- Arrest Status
- Detained and released without being processed
- Arresting Authority
- Unnecessary use of force?
- Equipment Seized
- Status of Seized Equipment
- In custody
- Search Warrant Obtained
- Actor who seized equipment
- Law enforcement
On Nov. 6, 2021, FBI agents raided the Mamaroneck, New York, home of conservative group Project Veritas founder James O’Keefe as part of an investigation into the reported theft of a diary belonging to Ashley Biden, President Joe Biden’s daughter, The New York Times reported.
According to a statement published on Project Veritas’ website, the search came two days after raids had taken place at the homes of multiple individuals affiliated with the group, which describes itself as a non-profit investigative organization. The group is known for its hidden-camera sting operations that typically target liberal politicians and nonprofits, as well as news organizations including CNN and NPR.
O’Keefe, who did not respond to an emailed request for comment, said in an interview with Fox News’ Sean Hannity that the agents arrived at his home before dawn, placed him in handcuffs, seized two of his iPhones and searched his apartment for more than two hours.
“On my phone were many of my reporter's notes, a lot of my sources unrelated to this story and a lot of confidential information to our news organization,” O’Keefe said. “If they can do this to me, if they can do this to this journalist and raid my home and take my reporter notes, they’ll do it to any journalist.”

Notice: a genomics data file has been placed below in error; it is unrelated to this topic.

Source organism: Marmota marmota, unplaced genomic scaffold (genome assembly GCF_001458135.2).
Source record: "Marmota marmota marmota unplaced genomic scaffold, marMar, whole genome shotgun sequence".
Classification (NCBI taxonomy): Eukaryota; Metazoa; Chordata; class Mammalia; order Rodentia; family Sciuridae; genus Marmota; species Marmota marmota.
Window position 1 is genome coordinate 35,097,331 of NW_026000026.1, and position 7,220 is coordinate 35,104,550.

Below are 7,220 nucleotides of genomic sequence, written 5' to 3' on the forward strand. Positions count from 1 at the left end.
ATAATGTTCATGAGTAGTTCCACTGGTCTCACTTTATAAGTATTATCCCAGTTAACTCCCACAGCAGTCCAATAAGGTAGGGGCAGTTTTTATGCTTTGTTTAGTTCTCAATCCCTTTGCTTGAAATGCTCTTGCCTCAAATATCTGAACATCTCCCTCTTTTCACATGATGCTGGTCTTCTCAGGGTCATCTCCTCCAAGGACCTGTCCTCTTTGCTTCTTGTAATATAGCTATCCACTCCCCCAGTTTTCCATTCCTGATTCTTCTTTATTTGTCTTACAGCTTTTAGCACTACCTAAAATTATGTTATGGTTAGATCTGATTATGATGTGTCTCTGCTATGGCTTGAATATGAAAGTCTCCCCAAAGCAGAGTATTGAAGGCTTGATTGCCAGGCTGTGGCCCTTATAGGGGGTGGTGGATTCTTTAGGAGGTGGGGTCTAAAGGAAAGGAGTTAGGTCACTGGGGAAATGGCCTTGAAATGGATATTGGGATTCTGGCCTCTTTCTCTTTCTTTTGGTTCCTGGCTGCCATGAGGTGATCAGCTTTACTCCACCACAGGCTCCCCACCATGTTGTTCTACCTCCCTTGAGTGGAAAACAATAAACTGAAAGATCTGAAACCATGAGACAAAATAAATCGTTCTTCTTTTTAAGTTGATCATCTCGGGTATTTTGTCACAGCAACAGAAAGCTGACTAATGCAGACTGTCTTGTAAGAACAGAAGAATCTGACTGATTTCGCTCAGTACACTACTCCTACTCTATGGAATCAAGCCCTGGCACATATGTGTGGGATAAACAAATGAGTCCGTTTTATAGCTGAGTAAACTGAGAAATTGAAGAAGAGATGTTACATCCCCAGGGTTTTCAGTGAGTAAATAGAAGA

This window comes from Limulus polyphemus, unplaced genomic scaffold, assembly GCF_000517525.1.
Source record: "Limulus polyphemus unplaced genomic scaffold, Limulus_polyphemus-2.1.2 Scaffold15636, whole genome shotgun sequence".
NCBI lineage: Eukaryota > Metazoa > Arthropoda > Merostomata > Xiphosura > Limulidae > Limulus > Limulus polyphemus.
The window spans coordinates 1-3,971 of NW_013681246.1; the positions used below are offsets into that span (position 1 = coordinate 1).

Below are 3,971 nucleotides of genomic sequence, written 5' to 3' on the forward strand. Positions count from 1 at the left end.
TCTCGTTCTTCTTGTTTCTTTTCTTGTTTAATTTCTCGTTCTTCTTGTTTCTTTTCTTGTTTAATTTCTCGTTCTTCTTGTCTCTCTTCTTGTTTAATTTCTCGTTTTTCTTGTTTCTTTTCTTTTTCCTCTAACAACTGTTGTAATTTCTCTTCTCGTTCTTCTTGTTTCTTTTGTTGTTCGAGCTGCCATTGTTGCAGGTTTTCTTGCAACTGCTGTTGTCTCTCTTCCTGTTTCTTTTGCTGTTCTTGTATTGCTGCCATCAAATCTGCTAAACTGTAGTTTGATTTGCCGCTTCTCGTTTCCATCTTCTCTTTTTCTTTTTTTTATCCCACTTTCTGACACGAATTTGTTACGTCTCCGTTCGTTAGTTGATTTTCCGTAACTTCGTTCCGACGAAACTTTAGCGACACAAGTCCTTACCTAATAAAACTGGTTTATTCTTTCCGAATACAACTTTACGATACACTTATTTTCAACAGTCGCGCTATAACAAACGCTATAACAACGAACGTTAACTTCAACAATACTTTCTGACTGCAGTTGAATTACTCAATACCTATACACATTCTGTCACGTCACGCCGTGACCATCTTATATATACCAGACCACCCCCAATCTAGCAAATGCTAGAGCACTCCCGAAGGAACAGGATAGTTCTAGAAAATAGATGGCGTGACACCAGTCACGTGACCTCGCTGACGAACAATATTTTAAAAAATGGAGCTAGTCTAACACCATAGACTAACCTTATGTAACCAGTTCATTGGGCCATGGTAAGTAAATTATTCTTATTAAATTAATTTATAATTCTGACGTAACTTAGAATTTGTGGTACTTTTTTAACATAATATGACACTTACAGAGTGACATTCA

In the Fox News interview, Paul Calli, one of the attorneys representing O’Keefe, said the search warrant cited misprision of — or knowingly helping to conceal — a felony, accessory after the fact and transporting materials across state lines as the basis of the warrant.
Calli denied allegations that his client or Project Veritas was involved in the theft of Biden’s diary. O’Keefe confirmed that Project Veritas was approached by individuals claiming to possess the diary in 2020, but said in his statement that they had declined to publish its contents and had turned the diary over to law enforcement.
“It appears the Southern District of New York now has journalists in their sights for the supposed ‘crime’ of doing their jobs lawfully and honestly,” O’Keefe said, in reference to the judicial district in Manhattan. “Our efforts were the stuff of responsible, ethical journalism and we are in no doubt that Project Veritas acted properly at each and every step.”
Trevor Timm, the executive director of Freedom of the Press Foundation, where the U.S. Press Freedom Tracker is housed, wrote on Twitter that the raid of O’Keefe’s home was concerning.
“This is worrying from a press freedom perspective—unless & until DOJ releases evidence [Project] Veritas was directly involved in the theft,” Timm wrote. “Because if there is none, then the raids could very well be a violation of the Privacy Protection Act.”
The Privacy Protection Act of 1980 states that a state and federal law enforcement cannot search for or seize journalistic work product or documentary materials under claims of probable cause if the alleged offense consists of the receipt, possession, communication or withholding of the materials or the information they contain.